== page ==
Ex-chemistry teacher becomes richest self-made woman in Asia

She founded a drug company and is now wealthier than Christy Walton, the widow of Walmart founder Sam Walton's son.

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    The bulk of her wealth comes from her stake in China's largest maker of psychotropic drugs, which soared 37 percent in Hong Kong during its first day of trading [Kin Cheung/The Associated Press]
    The bulk of her wealth comes from her stake in China's largest maker of psychotropic drugs, which soared 37 percent in Hong Kong during its first day of trading [Kin Cheung/The Associated Press]

    Two days ago, Zhong Huijuan wasn't even the richest person in her family.

    Now, she's become the wealthiest self-made woman in Asia with a $10.5 billion fortune, according to the Bloomberg Billionaires Index. The bulk of her wealth comes from her stake in Hansoh Pharmaceutical Group, China's largest maker of psychotropic drugs, which soared 37% on Friday in Hong Kong during its first day of trading.

    Zhong, a former chemistry teacher who founded Hansoh in 1995, overtook Longfor Group's Chairman Wu Yajun to claim the self-made title. Zhong is the second-richest woman in Asia, trailing only Yang Huiyan, co-chairman of Country Garden Holdings, who inherited her fortune.

    The surge in shares puts Zhong's net worth just above each of the four Mars sisters, whose wealth comes from the candy empire created by their great grandfather, according to the index. Her fortune also far exceeds that of Blair Parry-Okeden, whose grandfather built the Cox Enterprises media conglomerate, as well as Christy Walton, the widow of the second son of Walmart founder Sam Walton.

    Richest Pharma Families

    Zhong's wealth has now surpassed her husband Sun Piaoyang's separate $9.4 billion fortune from his pharma firm Jiangsu Hengrui Medicine. The combined net worth for the couple also makes them one of the world's richest pharma families, rivaling the Sacklers, who made their money selling opioids, and the Bertarellis of Switzerland, who are worth $16.3 billion.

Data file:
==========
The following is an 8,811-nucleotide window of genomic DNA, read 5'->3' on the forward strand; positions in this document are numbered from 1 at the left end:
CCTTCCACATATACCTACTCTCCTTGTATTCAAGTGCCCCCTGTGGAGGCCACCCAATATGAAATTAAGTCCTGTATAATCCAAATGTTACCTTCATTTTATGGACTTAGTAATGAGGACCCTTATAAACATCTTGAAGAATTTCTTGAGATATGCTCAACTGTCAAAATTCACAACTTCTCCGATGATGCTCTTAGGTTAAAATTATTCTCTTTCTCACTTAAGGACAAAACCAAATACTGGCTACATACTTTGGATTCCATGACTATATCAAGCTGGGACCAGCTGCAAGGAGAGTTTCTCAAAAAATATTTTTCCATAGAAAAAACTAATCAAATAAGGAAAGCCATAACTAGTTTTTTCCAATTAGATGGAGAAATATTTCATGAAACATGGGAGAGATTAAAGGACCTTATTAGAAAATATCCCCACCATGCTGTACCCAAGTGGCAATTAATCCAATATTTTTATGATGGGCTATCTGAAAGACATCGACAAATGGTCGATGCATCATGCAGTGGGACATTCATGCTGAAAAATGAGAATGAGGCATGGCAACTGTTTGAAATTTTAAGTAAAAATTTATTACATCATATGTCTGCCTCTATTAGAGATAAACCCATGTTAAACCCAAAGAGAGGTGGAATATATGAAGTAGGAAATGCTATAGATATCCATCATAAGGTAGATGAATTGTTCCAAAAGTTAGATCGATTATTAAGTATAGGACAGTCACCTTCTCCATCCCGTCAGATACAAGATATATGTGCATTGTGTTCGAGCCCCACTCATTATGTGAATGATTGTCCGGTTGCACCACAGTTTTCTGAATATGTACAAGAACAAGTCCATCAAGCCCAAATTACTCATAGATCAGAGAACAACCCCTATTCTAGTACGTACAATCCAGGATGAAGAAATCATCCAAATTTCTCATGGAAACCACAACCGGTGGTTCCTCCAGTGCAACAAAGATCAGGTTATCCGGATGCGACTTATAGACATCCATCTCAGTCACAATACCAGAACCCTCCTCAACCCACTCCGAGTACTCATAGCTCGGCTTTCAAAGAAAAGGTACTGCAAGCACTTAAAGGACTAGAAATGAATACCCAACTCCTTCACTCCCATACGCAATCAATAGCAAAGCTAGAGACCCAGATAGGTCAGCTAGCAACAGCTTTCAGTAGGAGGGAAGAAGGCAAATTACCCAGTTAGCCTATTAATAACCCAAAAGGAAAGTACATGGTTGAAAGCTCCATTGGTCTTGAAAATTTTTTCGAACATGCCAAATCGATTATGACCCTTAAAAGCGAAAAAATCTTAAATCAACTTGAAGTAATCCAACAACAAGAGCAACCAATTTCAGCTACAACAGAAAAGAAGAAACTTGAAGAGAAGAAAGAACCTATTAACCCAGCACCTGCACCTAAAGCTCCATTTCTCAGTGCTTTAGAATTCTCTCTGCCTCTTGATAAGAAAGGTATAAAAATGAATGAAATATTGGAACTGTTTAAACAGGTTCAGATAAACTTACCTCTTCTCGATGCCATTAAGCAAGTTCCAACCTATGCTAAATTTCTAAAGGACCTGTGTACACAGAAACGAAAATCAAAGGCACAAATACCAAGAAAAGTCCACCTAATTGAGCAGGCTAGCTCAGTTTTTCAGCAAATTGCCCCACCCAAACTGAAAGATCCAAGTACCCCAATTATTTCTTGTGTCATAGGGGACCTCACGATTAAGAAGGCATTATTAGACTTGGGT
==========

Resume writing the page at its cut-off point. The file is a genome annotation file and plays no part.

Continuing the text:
Zhong said in the Lianyungang, Jiangsu-based company's listing ceremony that government support plays an important role in the drug maker's success. Health-care spending in China has surged to 5.9 trillion yuan ($852 billion) last year from 3.5 trillion yuan in 2014, and is projected to top 9.4 trillion yuan in 2023, Hansoh said in a prospectus for the offering.

    The company researches and produces drugs in areas such as oncology, cardiovascular and diabetes, according to the filing, and gets almost half of its revenue come from cancer treatments.

    Zhong graduated with an undergraduate degree in chemistry from Jiangsu Normal University in July 1982 and taught chemistry at Yan'an middle school in Lianyungang in the early 1990s, according to the website of All-China Women's Foundation.

    SOURCE: Bloomberg